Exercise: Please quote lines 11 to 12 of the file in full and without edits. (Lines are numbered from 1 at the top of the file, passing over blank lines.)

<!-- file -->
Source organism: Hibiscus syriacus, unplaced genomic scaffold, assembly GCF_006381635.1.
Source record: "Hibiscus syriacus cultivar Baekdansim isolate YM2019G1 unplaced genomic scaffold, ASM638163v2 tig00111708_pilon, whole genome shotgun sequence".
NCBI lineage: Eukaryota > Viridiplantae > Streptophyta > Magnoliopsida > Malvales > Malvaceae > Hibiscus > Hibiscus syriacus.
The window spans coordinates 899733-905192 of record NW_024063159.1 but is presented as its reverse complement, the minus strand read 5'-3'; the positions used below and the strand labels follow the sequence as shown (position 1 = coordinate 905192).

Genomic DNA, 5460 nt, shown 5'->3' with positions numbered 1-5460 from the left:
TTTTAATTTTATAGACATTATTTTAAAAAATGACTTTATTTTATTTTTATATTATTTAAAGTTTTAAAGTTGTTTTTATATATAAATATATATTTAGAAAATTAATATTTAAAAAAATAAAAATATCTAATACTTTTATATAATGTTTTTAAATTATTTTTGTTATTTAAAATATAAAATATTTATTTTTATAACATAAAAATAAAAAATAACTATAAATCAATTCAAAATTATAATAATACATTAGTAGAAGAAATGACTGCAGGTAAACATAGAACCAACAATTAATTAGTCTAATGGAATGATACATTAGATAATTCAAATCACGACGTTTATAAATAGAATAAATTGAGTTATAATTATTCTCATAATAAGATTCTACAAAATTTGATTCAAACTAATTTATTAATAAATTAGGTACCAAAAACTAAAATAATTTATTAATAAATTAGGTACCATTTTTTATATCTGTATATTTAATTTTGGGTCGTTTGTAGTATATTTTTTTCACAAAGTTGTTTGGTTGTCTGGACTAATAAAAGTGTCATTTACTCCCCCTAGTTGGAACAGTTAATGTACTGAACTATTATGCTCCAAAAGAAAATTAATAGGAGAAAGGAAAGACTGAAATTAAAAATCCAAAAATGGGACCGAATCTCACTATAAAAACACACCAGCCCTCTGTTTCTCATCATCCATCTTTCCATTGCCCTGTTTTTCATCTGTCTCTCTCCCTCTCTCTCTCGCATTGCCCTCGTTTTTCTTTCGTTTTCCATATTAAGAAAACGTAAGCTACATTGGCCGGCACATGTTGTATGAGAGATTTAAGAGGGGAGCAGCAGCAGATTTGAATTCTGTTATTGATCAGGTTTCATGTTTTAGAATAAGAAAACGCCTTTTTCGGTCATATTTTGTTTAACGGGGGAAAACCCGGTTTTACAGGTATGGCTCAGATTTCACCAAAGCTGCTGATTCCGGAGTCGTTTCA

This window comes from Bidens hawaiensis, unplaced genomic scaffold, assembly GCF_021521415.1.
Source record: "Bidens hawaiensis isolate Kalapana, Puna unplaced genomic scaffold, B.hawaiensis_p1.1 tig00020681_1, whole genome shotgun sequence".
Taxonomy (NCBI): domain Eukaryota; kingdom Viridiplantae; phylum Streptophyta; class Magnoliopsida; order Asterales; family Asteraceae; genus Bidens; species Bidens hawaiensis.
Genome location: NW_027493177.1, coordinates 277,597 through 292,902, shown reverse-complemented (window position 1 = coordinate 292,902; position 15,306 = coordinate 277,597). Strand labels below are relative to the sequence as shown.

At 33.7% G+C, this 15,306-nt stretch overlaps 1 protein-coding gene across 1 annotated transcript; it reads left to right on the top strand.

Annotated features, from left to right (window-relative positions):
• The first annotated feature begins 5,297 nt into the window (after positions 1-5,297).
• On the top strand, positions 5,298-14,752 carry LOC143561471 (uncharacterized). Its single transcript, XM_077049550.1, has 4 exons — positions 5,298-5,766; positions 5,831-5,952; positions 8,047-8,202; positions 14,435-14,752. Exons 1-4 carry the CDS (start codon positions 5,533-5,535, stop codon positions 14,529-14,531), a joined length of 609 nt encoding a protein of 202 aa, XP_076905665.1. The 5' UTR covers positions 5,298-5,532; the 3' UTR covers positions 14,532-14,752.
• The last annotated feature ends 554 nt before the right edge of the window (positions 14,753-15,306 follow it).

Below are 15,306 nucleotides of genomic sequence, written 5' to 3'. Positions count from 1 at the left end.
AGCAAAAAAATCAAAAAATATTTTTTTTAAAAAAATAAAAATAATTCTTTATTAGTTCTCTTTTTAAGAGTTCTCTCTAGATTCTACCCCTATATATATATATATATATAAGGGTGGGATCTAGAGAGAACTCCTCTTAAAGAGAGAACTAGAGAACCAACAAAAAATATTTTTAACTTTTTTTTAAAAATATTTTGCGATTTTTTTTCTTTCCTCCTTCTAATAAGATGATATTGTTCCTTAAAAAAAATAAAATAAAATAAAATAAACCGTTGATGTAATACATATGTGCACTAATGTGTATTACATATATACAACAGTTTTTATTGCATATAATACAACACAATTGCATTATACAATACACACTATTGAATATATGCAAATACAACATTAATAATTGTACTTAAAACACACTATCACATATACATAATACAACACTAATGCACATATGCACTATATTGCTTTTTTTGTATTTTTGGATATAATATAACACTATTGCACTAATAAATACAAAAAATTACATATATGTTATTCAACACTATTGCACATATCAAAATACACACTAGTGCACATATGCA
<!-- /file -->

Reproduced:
At 33.7% G+C, this 15,306-nt stretch overlaps 1 protein-coding gene across 1 annotated transcript; it reads left to right on the top strand.

Annotated features, from left to right (window-relative positions):